Suited and Booted
In Uppsala, a ball (otherwise known as a ‘Gasque’) is a tradition in each university nation. In addition to this, they also have seasonal balls (which are little bit posher) where women wear floor length gowns and men wear bow ties and tail coat jackets. Dinner is usually served in 3 courses with lots and lots of drinking in between. I had been to an ‘International Gasque’ when I arrived, but of course, we were newbies and didn’t know any of the songs. To attend an autumn ball where 95% of the choir were swedes was quite an experience. Many members of the choir have been there for a long time, so they’re more than familiar with the numerous drinking songs.
Little did I know that I wouldn’t be able to take my song book in to the main hall with me so I had to sing a song in Swedish, which I didn’t know , to a room full of Swedes, who clearly spoke perfect Swedish. I just had to glance at my friend Marleen, to know exactly what she was thinking, but she knew more words than me since I’d missed rehearsals due to my little trip home the previous week. During the performance there was no fooling anyone because my mouth would be open when the choirs was closed and vice versa plus I made up random words such as ‘qverty blarmy laaa shala moo’ or something along the lines of that. I was trying my best not to offend with an unintentional impression of the Swedish chef but it was very hard avoid so I avoided eye contact with any audience members. If I couldn’t see them, they couldn’t see me. I just thought to myself, ‘should have stayed in bed you idiot’, but as the night went on, it was actually very fun and I’m now more determined to practice!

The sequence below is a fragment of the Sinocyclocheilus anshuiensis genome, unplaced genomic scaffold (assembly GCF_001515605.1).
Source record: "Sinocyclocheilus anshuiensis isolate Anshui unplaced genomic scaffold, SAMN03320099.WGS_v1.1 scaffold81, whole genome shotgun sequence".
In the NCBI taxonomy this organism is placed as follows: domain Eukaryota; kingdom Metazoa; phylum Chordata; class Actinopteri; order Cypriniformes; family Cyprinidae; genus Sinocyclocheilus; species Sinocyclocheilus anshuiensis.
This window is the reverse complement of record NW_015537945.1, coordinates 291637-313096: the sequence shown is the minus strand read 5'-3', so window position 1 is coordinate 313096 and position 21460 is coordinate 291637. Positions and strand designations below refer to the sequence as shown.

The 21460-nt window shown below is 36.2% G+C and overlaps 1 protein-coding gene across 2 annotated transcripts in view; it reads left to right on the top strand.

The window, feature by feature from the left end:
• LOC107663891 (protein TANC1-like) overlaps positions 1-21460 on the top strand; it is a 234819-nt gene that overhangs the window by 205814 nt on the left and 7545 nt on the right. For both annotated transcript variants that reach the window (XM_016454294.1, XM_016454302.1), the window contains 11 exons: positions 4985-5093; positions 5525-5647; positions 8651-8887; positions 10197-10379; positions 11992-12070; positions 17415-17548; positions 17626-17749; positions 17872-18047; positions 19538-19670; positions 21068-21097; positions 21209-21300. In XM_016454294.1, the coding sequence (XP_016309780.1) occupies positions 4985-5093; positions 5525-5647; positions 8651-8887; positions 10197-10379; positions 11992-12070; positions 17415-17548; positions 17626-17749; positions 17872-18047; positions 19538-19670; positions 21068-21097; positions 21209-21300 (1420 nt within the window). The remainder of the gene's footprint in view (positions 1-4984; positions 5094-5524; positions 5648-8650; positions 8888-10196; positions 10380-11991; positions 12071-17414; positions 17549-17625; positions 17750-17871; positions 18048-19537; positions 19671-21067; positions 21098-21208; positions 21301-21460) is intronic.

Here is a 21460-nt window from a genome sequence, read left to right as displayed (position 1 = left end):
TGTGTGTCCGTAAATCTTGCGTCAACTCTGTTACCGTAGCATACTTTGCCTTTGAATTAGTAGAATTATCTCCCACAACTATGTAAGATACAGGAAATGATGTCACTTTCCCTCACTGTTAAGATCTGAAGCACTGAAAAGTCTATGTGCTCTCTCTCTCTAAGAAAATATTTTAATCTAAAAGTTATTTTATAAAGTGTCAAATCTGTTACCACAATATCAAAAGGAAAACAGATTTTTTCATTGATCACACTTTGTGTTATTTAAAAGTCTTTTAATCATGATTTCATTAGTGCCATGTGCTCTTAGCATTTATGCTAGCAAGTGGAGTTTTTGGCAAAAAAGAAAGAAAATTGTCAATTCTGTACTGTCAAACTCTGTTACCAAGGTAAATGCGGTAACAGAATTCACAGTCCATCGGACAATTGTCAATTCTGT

Karen + Marleen
Then there was the extensive variety of drinks associated with each course and song. We began with champagne then beer, wine and then many, many snaps (aquavit and something else I drank down anyway). Every now and again, the choir leader would tap his little glass and everyone would burst out into song like we were in some sort of musical and then we would raise our shot glasses, turn to the right, left, front then drink. I didn’t realise that you only ‘sipped’ your drink, and I tried to do it down in one as I’m so used to. So unfortunately, I had to have another one.
Marleen and me at the ball
Tables are all set for the choir members
After my headache the morning after, my Scottish friend Claire was making a haggis for us all since a couple of people had never had it before. Haggis is basically a Scottish dish usually made from diced sheep liver, lungs, heart and onions etc. It’s then encased into a sheep’s stomach, boiled and usually served up with ‘neeps and tatties’ which is mashed swede (the vegetable not the people!) and potato. So there we were, a Scot, an Italian, a German and me (and Tipsy the dog of course) enjoying a lovely meal made by Claire and Davide (I peeled a parsnip!), kladdkaka (Swedish chocolate cake) hand-made by Laura and lots of lovely Italian wine shipped over by Davide’s parents. That’s the great thing about studying abroad, not only do you meet people from all over the world, but you get to try the variety of food too.
Kladdkaka, Haggis (it tastes better than it looks!) and tiny Tipsy fast asleep